Deep Learning, Digitally

The Power of Yet

“On the path to discovering your shortcomings, don’t forget the YET.”

-author unknown

When I think about where my teaching falls in terms of  Deep Learning, Digitally, I think I am on my way there. I am definitely not there yet. When I read the other posts from the COETAILers in this cohort, sometimes I feel like I could be doing so much more. But then I remind myself that I shouldn’t be comparing myself to someone else because we all have our own learning journeys and experiences that have led us to where we are.

Just because I am not where I want to be yet, doesn’t mean I won’t get there. I teach the concept of the “Power of Yet” to my students at the beginning of the year. I want them to know that it is okay not to be able to do things yet. We all have room to grow. We all have things we cannot do yet. This isn’t only true for students; it is true for all of us.

So when I was feeling like I am not yet where I want to be with Deep Learning, Digitally, I had to remind myself that this is okay. Then I took some more time to see where other people were in their learning journey and got some great ideas!

Inspiration from others

After reading Cindy’s post for Week 3, I got the idea to redesign an upcoming Math unit using some of her ideas. I am new to grade 4 this year as well as my teaching partner. We use the Everyday Math series. This year I feel like we are both just trying to figure out the curriculum and stay afloat. So far we haven’t done much to make the Math units tech-rich. We pretty much follow the textbook and use the resources that come with the series. I want to do more though! I know I have students who need to be challenged more than the textbook offers.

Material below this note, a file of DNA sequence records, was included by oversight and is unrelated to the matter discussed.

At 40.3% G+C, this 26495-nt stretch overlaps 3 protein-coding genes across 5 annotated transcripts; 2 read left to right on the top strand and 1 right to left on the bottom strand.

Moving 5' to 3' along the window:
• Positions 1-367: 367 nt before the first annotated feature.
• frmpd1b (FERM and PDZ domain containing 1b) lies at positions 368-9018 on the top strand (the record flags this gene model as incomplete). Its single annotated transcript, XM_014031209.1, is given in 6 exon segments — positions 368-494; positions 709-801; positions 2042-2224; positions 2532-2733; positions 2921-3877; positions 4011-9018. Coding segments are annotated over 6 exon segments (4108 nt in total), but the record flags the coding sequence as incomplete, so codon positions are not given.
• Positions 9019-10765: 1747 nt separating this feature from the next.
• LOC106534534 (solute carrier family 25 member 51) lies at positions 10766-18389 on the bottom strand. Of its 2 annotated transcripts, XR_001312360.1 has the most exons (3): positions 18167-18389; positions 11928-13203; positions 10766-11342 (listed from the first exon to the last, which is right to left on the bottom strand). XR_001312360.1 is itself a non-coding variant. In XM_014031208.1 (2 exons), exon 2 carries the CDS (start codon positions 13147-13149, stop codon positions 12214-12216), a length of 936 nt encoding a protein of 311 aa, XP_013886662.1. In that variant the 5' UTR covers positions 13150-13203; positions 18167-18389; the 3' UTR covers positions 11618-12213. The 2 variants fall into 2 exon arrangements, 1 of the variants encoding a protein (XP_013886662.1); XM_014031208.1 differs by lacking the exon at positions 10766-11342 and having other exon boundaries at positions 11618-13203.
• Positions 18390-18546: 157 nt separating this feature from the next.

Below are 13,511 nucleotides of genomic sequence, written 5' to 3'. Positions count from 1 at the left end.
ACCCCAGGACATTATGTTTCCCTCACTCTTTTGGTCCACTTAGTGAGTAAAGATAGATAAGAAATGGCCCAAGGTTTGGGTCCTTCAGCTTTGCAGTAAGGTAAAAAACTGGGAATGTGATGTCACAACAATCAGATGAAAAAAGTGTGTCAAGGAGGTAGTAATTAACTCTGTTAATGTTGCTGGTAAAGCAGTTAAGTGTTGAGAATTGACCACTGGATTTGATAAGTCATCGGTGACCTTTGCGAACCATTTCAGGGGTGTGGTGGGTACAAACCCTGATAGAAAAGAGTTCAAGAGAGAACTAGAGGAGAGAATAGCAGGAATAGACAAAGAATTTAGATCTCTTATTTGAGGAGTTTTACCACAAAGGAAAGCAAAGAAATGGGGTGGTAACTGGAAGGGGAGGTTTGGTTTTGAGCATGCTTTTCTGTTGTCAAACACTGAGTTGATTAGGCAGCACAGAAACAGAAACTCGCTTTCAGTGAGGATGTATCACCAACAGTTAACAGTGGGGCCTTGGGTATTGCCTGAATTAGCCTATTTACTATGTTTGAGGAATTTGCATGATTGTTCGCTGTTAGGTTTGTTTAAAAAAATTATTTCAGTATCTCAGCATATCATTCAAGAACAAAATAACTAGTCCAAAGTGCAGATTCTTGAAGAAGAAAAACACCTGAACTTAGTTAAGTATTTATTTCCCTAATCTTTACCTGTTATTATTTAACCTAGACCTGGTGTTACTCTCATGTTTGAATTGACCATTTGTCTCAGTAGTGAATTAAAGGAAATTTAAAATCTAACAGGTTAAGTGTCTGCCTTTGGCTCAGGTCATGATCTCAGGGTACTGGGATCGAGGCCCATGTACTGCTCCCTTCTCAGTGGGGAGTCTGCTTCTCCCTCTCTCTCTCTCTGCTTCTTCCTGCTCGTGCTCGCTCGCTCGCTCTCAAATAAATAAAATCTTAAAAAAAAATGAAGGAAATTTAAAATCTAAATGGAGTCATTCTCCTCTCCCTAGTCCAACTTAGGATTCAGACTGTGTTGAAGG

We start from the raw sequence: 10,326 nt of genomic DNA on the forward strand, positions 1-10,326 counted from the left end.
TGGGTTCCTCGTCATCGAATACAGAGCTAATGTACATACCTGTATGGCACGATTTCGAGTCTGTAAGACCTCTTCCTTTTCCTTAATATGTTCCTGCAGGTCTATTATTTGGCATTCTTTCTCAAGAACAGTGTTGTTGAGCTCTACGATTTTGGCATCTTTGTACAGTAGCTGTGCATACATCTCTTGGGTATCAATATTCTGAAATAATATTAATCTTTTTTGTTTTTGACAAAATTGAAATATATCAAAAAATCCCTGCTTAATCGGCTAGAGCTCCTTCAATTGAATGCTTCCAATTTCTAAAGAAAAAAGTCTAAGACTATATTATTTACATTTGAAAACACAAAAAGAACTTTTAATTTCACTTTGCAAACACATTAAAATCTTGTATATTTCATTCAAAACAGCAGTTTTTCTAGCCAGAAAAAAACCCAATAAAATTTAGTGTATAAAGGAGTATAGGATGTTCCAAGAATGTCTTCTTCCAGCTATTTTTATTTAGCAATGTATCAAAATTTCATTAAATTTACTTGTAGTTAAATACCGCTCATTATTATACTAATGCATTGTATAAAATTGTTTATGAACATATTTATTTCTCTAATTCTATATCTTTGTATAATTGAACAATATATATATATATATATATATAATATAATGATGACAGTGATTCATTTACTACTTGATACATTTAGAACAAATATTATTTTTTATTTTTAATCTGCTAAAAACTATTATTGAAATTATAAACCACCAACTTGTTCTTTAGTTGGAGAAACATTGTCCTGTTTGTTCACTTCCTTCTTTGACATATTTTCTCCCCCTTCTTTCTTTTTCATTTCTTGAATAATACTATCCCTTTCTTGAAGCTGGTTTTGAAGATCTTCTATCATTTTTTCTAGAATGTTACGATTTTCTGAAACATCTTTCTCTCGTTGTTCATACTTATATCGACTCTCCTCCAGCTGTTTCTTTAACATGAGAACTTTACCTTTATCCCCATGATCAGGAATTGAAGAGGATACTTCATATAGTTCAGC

In an effort to work towards teaching with Deep Learning in mind, I created this Math Unit with lots of inspiration from Cindy’s week 3 blog post while keeping Michael Fullan’s description of Deep Learning Tasks in mind.

Deep learning tasks are energised by the notion of ‘learning leadership’, in which students are expected to become leaders of their own learning, able to define and pursue their own learning goals using the resources, tools, and connections that digital access enables.

-Michael Fullan (A Rich Seam: How New Pedagogies Find Deep Learning )

Redesigning a math unit for Deep Learning, Digitally

I decided to re-think an upcoming Math unit on Multdigit Multiplication for this task. As I said before, Math is pretty much taught from the Everyday Math series. Students have Math Journals where they complete math worksheets, participate in Math games (that come with the series), and practice skills on IXl and Khan Academy. There really isn’t much deep learning happening yet.

Most of my students go to after-school math tutors or academies. Students perform very well on the MAP test from Math. Fifteen out of twenty-one of my students perform above average (blue) on the MAP Test. This means these students need to be challenged.